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Learning Hack: How to GROW your brain

Read more? Learn a language? Take brain-growing supplements? Eat more vegetables? How on earth do you grow your brain?

Well in fact it’s not so much what you do to your brain directly, and more about what you do with your body. The brain, after all, is a part of your body, and it turns out that exercise is an important means of improving brain functionality and physically increasing the size of your brain by growing new cells. As sedentary behaviour is on the rise, it’s important we know that extended periods of physical stillness actually shrink our brains, and that the whole purpose of a brain in the first place is directly linked to the need to move. This seems like a crazy paradox because the whole reason we’re sitting for so long is because we’re using our brains to be productive, yet in order to improve productivity, focus and actual brain size, we need to be moving.

Show me the science!

Neuroscientist Dr Wendy Suzuki gave a compelling Ted Talk on the brain-changing benefits of exercise in which she argued that “exercise is the most transformative thing you can do for your brain,” as it helps focus and maintain attention, improves memory, mood and energy. Exercise has these benefits because it actually changes the brain’s anatomy, physiology and function by producing new cells in the hippocampus. This increases the volume of the brain and improves long term memory while also improving attention function in the prefrontal cortex. A bigger and stronger hippocampus and prefrontal cortex also means that your brain is more protected against cognitive decline in ageing and neuro degenerative disease.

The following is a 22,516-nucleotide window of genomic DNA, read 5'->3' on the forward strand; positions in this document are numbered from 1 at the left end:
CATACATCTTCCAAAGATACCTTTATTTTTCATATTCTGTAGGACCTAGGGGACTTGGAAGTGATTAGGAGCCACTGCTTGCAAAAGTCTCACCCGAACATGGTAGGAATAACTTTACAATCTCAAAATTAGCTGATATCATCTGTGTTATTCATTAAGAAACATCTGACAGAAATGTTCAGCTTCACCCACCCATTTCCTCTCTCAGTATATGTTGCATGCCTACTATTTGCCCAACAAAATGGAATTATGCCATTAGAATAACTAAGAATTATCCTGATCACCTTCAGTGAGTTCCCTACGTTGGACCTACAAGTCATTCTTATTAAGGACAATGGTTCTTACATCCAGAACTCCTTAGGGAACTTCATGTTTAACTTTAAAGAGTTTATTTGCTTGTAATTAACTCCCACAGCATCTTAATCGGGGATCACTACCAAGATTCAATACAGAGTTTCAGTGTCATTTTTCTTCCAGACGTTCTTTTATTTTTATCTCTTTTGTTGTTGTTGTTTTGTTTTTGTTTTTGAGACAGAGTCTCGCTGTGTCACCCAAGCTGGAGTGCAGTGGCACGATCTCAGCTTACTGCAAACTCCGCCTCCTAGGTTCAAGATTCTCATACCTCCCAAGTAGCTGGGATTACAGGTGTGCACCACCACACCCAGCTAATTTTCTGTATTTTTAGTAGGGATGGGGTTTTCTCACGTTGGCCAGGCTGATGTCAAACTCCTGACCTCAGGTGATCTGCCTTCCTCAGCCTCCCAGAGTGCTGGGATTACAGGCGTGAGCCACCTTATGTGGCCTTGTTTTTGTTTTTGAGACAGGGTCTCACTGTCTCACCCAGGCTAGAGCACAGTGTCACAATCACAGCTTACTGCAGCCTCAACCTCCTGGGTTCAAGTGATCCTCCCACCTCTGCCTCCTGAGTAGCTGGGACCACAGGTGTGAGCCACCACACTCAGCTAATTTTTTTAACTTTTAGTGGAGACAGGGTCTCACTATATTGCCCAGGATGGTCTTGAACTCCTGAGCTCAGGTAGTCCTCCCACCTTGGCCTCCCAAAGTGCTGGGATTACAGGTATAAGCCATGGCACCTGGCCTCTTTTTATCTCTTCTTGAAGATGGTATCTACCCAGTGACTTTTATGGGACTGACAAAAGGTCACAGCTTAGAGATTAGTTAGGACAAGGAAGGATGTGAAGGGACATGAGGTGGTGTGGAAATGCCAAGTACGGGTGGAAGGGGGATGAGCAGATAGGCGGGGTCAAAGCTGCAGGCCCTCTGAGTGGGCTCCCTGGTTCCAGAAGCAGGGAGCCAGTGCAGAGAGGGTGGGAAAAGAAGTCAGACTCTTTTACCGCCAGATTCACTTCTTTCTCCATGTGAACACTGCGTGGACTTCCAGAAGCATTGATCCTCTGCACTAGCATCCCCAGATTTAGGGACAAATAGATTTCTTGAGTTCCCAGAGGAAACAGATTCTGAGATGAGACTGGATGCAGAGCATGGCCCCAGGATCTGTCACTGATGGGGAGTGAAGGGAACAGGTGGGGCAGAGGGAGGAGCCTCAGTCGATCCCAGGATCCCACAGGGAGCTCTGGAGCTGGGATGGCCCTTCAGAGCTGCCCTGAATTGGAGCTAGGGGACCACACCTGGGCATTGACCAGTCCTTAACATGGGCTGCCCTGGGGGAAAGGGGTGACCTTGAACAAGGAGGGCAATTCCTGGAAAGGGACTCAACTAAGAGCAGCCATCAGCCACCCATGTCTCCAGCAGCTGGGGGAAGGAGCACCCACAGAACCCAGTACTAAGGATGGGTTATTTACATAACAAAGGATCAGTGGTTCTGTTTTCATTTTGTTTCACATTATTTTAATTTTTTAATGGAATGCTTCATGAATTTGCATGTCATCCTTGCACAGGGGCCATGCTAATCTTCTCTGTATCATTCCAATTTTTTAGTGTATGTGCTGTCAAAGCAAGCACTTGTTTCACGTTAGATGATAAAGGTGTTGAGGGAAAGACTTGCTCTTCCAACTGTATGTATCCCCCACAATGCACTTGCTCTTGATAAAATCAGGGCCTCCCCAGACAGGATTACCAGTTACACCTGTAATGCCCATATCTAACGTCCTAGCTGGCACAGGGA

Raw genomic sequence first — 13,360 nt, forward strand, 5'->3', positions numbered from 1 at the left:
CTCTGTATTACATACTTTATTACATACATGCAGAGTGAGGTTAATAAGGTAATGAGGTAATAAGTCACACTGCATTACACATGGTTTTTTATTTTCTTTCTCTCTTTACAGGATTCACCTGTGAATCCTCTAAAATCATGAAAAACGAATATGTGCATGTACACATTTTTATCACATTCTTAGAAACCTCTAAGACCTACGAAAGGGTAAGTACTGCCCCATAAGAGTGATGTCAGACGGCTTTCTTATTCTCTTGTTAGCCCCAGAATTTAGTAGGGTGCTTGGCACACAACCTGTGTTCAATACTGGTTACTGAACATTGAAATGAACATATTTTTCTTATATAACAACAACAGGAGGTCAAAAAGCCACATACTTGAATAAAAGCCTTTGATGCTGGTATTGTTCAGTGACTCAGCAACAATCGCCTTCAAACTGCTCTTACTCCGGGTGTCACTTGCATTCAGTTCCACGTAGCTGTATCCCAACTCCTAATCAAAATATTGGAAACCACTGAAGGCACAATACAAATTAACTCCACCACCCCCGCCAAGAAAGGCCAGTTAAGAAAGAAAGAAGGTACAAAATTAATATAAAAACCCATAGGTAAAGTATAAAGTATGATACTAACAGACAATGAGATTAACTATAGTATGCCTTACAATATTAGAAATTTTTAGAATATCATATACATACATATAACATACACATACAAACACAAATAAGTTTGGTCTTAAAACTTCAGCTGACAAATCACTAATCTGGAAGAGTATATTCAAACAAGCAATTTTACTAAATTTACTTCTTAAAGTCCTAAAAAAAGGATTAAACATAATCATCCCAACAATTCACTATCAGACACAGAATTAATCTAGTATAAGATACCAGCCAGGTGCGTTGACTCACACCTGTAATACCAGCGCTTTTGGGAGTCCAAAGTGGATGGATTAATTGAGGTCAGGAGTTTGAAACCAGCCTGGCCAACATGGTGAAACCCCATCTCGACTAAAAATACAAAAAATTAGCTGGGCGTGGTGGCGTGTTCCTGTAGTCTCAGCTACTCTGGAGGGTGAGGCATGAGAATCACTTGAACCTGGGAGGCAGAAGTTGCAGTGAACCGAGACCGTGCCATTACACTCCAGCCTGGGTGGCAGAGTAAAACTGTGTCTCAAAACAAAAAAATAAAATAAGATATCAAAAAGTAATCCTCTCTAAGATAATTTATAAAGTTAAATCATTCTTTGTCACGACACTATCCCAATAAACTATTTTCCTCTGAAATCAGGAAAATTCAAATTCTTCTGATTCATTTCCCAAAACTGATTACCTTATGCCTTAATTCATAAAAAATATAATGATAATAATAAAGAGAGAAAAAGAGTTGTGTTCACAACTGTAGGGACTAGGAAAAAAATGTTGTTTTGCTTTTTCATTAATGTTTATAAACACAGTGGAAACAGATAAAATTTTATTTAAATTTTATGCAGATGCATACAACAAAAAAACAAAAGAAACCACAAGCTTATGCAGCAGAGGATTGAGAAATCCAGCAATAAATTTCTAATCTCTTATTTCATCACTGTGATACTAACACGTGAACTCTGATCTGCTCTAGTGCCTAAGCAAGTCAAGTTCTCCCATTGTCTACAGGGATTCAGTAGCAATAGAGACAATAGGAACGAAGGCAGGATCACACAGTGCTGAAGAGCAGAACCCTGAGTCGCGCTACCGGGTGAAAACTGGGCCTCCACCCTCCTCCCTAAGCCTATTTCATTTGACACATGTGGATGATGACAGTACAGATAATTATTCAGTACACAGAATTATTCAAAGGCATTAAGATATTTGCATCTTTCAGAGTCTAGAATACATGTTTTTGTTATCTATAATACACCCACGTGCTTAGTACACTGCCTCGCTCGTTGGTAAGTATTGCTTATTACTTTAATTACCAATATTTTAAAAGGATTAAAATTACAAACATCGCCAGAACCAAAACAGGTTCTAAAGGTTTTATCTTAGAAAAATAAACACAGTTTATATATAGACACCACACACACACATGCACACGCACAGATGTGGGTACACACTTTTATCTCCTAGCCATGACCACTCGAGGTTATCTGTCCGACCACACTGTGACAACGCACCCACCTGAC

John Ratey, associative clinical professor of psychiatry at Harvard Medical School wrote a book called Spark in which he exposes the transformative effects of exercise on the brain. In the book he states that the main purpose of the brain from an evolutionary perspective is in fact to perform complex motor movements – so the more we move, the more our brain is needed and thus grows stronger. The less we move, the less our brain is needed and thus shrinks and grows weaker.

Ratey mentions a 2008 study that showed people learning vocabulary words 20% faster after exercise compared to learning without exercise. This was thanks to a protein called brain-derived neurotrophic factor (BDNF). Don’t be scared by the name- simply think of it like this: brain fertiliser. BDNF nourishes brain cells, just like fertiliser does for a plant; helping them to grow and improve functionary of neural pathways. A later study in 2013 revealed that 20-40 minutes of exercise increases BDNF in the blood by 32%.

How to hack it

Ok, ok so how exactly should you be moving to grow your brain? Both Dr Suzuki and Dr Ratey (and all across the field of neuroscience) it is understood that the benefit comes from exercise which increases your heat rate by up to 80%. 20-40 minutes in the morning of heart-pumping movement is the sweet spot, especially because the chemical benefits from the exercise that improve mood and focus last for 2-4 hours immediately after your workout. Add an extra 5 minutes of movement every few hours to keep these benefits sustained throughout the day. To get maximum benefits, include complex motor movement in the work out like tennis or dancing.

So are you ready to grow your brain? Well hurry up and get moving! And for more learning and health hacks check out the bestselling Mental Fitness and Wellbeing course from 42 Courses in our library, and follow us on Instagram @we_grow_sa. Happy brain growing!

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